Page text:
Workplaces and public spaces across the nation were shut down to slow the spread of disease so it wouldn’t overwhelm our health care systems. It was also done to buy us time to develop at least one of the three options that would enable the country to reopen safely: widespread testing so we could contain the virus, treatments that could sharply reduce the threat of the virus, and a broadly distributed vaccine that could limit infection with SARS-CoV-2. While there is some promise in vaccines and treatments, they will take longer — and possibly be less effective — than we want to believe.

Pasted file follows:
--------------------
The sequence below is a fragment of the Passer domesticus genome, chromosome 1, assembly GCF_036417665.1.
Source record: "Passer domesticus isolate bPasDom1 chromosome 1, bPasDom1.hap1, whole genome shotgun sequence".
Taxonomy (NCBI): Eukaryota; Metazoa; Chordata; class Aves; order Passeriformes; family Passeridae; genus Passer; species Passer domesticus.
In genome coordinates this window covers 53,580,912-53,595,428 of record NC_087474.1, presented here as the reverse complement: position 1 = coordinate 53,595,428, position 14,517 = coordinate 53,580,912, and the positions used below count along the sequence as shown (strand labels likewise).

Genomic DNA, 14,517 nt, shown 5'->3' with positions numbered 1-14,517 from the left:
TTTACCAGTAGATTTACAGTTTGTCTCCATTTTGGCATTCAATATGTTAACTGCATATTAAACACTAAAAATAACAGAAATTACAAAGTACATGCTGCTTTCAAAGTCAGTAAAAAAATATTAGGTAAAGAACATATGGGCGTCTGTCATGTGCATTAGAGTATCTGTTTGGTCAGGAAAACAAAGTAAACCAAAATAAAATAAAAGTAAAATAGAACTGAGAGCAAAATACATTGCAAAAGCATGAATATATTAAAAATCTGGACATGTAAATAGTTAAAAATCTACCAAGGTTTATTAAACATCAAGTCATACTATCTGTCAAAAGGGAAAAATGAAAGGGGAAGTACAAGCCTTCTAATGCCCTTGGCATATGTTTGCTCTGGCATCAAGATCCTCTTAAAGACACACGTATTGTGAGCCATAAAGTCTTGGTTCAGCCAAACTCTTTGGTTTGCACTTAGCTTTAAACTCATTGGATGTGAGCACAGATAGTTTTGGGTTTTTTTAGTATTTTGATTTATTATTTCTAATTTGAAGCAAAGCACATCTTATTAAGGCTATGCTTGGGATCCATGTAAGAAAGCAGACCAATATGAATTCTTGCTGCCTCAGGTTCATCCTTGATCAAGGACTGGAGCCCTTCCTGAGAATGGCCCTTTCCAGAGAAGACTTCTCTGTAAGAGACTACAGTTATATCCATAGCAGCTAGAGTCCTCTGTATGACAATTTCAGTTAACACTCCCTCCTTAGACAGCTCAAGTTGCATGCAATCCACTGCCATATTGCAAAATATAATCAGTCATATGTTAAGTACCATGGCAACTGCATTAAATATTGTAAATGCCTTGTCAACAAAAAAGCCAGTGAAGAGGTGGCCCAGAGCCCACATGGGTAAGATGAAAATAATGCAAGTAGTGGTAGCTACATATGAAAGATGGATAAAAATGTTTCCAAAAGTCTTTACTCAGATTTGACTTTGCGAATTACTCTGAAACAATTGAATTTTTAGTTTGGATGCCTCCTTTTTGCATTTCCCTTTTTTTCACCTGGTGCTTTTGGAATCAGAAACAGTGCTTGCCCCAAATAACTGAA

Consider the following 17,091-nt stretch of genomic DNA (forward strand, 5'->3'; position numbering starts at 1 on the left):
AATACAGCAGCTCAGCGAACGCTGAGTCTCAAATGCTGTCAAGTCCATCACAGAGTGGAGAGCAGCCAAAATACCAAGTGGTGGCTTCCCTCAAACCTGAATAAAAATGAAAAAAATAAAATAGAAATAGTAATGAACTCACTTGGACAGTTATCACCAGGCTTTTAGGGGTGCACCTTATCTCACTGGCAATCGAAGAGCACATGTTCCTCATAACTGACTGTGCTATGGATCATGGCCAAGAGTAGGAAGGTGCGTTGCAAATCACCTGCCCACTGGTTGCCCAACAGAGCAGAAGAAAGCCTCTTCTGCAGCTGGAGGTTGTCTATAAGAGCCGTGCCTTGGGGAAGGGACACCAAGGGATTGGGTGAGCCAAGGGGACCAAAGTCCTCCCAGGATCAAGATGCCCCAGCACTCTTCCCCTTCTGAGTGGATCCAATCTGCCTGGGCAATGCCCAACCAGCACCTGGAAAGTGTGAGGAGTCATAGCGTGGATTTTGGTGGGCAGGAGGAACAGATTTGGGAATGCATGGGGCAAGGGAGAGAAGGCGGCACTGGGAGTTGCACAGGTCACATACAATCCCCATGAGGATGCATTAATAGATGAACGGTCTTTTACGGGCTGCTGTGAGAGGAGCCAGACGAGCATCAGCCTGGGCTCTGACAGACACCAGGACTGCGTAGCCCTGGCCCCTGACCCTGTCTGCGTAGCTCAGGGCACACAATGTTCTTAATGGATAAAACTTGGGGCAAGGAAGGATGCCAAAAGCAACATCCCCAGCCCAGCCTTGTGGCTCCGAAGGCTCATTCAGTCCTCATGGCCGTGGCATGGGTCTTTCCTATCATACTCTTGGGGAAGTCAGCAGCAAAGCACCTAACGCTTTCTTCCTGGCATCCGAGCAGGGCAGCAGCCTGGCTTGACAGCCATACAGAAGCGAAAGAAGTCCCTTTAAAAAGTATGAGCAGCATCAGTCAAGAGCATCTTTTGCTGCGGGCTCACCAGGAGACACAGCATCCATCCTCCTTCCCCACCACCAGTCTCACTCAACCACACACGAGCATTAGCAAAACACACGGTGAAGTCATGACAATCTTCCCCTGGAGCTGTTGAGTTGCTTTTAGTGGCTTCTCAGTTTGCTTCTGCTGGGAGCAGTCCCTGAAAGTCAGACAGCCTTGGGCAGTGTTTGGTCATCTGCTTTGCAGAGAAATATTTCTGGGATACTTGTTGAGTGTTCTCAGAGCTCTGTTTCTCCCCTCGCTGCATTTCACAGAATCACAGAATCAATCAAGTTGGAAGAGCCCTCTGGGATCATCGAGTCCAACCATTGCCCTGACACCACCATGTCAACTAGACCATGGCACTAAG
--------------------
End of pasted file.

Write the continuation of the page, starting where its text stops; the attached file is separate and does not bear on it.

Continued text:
We have developed the testing capacity, workplace protocols, and the data framework to enable organizations across the U.S. to sharply reduce workplace Covid-19 risk. If we do not take advantage of the emerging ability to use testing and workplace protocols to safely re-open our businesses and schools, then we will have squandered our massive investment to buy time over the last several weeks.
Rajaie Batniji is a physician and co-founder and chief health officer of Collective Health.